Here’s a glimpse at some of the stories the ABC News political team will be tracking in the week ahead:
She's Got Mail
Fresh revelations about Hillary Clinton’s email use from her time as secretary of state are raising new questions about handling of classified material -- plus the possibility of a new Department of Justice probe. Federal watchdogs are directly undermining Clinton’s claim to have never sent classified materials from her private server and that’s before they -- or members of Congress or the public -- have even gotten close to seeing everything.
A new House Benghazi committee meeting Wednesday and a fresh e-mail document dump toward the end of the week will keep the story-line alive, along with the willing participation of her rivals in the Democratic and Republican fields in furthering a saga that’s damaged Clinton’s political standing.
Ohio Gov. John Kasich gave us a clean, bracket-friendly number of Republican candidates -- just in time for the first elimination round. OK, the start of debate season won’t quite be that. But qualifying as one of the 10 candidates for the August 6 Fox News debate is a ticket to first-tier potential with those without podiums likely to struggle for relevance.
Donald Trump is the most dangerous man in politics right now. He’s loud, outspoken, unbound by typical rules of human interaction, and is a billionaire. He’s also, per the latest ABC News/Washington Post poll, the GOP frontrunner.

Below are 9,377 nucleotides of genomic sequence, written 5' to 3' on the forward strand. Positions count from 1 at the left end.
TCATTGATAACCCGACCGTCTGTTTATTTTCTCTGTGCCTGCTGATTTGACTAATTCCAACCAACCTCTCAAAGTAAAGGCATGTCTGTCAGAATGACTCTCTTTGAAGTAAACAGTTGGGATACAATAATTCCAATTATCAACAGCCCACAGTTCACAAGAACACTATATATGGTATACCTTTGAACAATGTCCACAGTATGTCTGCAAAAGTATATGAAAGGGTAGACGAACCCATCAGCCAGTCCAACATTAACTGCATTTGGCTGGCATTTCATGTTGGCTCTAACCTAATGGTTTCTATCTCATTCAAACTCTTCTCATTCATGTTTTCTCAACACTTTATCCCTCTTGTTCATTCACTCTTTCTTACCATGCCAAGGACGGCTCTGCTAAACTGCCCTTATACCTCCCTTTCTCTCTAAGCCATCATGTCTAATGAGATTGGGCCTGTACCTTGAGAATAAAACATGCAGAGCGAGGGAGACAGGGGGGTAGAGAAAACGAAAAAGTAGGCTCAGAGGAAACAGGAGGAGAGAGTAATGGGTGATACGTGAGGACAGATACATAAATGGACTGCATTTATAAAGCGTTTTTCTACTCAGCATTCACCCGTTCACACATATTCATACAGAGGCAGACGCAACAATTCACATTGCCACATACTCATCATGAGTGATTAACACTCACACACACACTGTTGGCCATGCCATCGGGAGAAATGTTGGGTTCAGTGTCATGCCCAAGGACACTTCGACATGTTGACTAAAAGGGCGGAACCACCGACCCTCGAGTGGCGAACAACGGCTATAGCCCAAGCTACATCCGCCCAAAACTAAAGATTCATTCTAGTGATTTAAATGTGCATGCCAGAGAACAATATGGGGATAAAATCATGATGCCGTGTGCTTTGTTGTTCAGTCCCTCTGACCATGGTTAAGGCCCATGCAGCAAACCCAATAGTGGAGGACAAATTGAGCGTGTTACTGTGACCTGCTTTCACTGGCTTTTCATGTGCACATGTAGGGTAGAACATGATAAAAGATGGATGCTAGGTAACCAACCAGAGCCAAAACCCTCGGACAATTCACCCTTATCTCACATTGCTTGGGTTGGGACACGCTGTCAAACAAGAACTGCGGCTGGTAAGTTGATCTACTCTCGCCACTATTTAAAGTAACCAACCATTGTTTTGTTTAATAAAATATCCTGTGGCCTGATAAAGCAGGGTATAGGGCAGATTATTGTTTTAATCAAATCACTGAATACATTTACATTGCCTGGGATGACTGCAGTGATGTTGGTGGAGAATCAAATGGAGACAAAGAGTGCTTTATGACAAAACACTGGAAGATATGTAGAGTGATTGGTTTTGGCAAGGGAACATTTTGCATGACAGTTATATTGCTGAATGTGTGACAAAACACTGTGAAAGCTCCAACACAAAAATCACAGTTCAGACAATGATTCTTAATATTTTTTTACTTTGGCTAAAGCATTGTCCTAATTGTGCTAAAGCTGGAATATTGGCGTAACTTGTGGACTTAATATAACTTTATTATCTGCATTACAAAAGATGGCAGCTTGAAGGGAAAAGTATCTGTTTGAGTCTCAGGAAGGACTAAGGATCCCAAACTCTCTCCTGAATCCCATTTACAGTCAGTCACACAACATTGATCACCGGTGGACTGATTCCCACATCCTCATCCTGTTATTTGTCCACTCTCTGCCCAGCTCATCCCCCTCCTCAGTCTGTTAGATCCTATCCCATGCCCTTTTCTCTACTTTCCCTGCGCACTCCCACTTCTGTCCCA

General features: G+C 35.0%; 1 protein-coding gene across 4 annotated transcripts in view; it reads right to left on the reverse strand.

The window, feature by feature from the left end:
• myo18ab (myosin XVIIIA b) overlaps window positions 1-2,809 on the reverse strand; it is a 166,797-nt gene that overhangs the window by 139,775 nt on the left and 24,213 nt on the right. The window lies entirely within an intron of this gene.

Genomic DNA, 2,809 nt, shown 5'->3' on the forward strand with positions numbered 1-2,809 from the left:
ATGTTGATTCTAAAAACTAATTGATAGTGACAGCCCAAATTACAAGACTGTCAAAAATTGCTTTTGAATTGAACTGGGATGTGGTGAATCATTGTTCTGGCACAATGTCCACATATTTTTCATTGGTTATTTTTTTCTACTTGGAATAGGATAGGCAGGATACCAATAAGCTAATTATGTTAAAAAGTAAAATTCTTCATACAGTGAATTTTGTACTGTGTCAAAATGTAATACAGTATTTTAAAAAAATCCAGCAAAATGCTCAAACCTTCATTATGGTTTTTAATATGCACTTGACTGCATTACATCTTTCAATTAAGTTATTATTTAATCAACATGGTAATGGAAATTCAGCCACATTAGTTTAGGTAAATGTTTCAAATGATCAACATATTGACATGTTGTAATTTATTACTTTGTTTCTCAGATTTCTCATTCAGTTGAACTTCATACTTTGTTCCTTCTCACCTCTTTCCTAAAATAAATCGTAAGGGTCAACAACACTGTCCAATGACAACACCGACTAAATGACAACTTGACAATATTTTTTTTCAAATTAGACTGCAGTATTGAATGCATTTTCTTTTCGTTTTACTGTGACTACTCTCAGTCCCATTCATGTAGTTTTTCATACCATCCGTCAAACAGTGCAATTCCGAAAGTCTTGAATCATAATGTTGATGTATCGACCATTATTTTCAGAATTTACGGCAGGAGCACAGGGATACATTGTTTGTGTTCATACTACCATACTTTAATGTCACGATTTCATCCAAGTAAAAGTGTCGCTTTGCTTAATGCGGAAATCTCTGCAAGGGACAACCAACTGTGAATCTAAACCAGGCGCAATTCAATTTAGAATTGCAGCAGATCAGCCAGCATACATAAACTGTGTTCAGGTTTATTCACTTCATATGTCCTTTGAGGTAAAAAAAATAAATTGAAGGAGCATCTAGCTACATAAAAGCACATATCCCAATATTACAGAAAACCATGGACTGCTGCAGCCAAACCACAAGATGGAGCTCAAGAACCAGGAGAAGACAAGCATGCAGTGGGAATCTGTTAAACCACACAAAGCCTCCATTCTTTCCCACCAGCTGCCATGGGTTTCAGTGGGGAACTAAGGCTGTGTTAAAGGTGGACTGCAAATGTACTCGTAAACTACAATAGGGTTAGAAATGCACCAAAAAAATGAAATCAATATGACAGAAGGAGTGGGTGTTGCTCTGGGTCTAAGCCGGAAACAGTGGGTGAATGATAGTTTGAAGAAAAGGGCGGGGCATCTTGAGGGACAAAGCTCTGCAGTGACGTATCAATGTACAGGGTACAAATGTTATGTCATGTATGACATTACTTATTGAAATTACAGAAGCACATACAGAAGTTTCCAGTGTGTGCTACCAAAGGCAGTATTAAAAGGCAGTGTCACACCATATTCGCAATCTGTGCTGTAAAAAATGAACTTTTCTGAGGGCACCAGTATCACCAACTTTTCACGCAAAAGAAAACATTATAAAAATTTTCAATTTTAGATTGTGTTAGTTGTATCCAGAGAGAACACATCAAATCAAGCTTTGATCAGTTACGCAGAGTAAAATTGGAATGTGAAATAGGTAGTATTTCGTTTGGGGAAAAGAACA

Yet his threat to bolt the Republican Party if he isn't treated right has GOP leaders whispering about a new Ross Perot, only without the polish and with a brighter hat. Trump’s dominance makes it tempting for bubble candidates to punch the field’s bully. His comments demeaning John McCain’s service record might have hurt him, but The Donald has continued to show his media mastery.
Black Lives Matter
The movement for criminal justice reform and against police brutality has become a touchstone in presidential politics. Interestingly, Democrats are taking the brunt of the early heat from African-Americans involved in the campaign for reform.
Bernie Sanders has been the subject of #berniesoblack mockery. Martin O’Malley was booed at a liberal gathering last weekend when he said that “white lives” and “all lives” matter, too. He apologized, which Jeb Bush said was a mistake.
“Yes, black lives matter,” Hillary Clinton declared. This movement remains an unpredictable force in the emerging campaign, touching on the always-complicated politics of race and still-gelling bipartisan efforts around legal reform.
Oh That Joe
There’s only one big question left about the 2016 field, and it has to do with the vice president of the United States. What Joe Biden will do is a favorite topic of Washington happy hour talk, with occasional murmurs from “insiders” who are sure he still wants to run.
Biden associates say his mind has been far from politics since his son, Beau, died under tragic circumstances. That’s not the same as saying Biden won’t run, though. A “Draft Biden” movement continues to collect signatures, while the vice president himself remains silent on the subject. “End of the summer” is his self-imposed deadline.
While few think he’ll actually do it, he may just be looking for the right moment that suggests that Clinton might be vulnerable.